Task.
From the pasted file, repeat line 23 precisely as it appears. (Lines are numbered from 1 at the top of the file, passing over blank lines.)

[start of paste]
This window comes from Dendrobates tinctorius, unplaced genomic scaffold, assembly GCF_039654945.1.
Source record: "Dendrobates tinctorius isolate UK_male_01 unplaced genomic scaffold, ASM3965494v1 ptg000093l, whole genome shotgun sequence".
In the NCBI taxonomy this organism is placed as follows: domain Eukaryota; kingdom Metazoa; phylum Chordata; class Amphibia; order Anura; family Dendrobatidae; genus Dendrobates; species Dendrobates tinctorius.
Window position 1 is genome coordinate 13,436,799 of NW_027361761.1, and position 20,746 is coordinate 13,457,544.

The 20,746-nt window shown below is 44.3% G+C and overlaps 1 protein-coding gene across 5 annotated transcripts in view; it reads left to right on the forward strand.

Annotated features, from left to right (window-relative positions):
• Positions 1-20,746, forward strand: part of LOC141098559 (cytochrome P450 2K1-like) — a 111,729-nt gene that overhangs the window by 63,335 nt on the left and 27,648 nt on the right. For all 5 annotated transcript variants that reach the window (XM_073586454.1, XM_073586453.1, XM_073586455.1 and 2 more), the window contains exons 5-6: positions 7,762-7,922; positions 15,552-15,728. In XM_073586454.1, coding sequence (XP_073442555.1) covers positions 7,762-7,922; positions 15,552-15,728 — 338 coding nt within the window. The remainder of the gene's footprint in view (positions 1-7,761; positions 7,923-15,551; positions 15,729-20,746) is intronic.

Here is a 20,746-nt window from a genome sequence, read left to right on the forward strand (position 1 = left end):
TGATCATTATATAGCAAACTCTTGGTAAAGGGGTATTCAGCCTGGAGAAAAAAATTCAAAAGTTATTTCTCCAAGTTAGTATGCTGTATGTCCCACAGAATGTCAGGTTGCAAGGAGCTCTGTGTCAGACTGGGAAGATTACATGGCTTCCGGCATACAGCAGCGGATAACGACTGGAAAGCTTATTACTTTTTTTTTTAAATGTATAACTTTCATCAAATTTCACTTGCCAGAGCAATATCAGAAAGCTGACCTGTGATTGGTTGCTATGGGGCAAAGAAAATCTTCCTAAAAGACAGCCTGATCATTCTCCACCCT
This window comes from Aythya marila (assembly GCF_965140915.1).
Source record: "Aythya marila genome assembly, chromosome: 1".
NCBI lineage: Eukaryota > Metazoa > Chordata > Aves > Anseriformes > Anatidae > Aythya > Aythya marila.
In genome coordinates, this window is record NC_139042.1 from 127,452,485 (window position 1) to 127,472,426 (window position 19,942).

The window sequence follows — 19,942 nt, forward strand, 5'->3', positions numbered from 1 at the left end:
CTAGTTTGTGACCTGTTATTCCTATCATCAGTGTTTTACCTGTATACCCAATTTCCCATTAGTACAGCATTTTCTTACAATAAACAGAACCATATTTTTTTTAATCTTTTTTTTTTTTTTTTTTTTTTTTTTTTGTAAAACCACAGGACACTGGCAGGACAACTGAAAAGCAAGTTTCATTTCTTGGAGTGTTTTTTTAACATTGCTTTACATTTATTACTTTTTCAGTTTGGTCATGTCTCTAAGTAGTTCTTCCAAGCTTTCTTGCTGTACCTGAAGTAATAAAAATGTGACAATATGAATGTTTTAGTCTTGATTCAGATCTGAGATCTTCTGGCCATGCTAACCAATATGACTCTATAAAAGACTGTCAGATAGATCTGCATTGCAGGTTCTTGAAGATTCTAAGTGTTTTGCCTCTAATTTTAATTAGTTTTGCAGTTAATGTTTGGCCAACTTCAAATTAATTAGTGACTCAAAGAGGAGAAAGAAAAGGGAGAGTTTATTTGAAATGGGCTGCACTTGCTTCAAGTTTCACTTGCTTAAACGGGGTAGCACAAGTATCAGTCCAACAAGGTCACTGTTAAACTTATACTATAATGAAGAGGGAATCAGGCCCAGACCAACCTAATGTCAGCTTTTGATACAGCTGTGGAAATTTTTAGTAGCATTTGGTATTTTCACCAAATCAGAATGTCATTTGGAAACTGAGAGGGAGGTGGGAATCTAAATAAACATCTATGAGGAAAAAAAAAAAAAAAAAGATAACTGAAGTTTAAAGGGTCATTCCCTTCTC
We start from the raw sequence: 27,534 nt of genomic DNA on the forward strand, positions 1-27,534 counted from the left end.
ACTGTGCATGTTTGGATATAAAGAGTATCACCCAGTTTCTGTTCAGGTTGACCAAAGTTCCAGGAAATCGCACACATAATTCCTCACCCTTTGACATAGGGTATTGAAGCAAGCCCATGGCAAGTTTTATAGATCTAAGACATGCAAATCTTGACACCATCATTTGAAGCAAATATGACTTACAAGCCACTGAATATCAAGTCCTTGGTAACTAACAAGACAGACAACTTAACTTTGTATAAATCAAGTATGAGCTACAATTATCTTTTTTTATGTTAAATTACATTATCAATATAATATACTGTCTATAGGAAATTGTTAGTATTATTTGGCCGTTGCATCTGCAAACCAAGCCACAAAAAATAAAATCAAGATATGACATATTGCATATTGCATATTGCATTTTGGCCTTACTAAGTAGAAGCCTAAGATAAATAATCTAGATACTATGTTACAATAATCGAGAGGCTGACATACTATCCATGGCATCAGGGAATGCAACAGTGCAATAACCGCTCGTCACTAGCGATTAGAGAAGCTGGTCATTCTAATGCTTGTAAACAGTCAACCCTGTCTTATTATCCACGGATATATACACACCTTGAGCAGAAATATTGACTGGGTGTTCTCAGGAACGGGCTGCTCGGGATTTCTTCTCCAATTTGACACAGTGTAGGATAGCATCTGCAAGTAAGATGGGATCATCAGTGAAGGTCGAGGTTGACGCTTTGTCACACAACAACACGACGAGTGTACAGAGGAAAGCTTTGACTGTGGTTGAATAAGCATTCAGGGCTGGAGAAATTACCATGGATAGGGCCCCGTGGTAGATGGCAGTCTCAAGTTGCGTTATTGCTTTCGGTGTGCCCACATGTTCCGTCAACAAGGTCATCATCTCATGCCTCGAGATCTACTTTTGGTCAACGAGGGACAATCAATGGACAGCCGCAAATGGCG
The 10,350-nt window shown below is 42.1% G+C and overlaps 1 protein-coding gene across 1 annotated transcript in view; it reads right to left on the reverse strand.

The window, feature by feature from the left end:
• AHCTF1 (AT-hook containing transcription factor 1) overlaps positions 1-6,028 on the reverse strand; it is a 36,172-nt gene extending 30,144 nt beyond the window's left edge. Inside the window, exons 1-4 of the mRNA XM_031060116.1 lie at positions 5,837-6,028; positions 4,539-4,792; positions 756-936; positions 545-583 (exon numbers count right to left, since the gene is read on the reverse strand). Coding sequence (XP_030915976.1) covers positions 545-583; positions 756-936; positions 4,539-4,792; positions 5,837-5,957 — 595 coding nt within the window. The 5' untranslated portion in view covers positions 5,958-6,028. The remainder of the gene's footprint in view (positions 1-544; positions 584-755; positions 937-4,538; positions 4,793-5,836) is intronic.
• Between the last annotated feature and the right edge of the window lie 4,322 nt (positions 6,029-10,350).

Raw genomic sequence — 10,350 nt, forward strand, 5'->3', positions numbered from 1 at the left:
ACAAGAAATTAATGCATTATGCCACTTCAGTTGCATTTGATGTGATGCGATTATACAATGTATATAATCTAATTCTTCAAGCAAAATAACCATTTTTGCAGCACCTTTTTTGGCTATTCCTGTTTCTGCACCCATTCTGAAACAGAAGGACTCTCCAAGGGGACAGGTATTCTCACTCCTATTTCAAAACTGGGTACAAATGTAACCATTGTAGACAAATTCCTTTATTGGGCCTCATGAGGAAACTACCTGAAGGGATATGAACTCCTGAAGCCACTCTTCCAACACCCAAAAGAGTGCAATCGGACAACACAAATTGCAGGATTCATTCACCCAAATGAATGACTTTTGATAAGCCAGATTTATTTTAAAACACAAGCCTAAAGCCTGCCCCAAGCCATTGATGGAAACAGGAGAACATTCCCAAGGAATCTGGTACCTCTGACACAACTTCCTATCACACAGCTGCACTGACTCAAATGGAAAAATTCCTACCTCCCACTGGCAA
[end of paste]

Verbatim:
ACAAGAAATTAATGCATTATGCCACTTCAGTTGCATTTGATGTGATGCGATTATACAATGTATATAATCTAATTCTTCAAGCAAAATAACCATTTTTGCAGCACCTTTTTTGGCTATTCCTGTTTCTGCACCCATTCTGAAACAGAAGGACTCTCCAAGGGGACAGGTATTCTCACTCCTATTTCAAAACTGGGTACAAATGTAACCATTGTAGACAAATTCCTTTATTGGGCCTCATGAGGAAACTACCTGAAGGGATATGAACTCCTGAAGCCACTCTTCCAACACCCAAAAGAGTGCAATCGGACAACACAAATTGCAGGATTCATTCACCCAAATGAATGACTTTTGATAAGCCAGATTTATTTTAAAACACAAGCCTAAAGCCTGCCCCAAGCCATTGATGGAAACAGGAGAACATTCCCAAGGAATCTGGTACCTCTGACACAACTTCCTATCACACAGCTGCACTGACTCAAATGGAAAAATTCCTACCTCCCACTGGCAA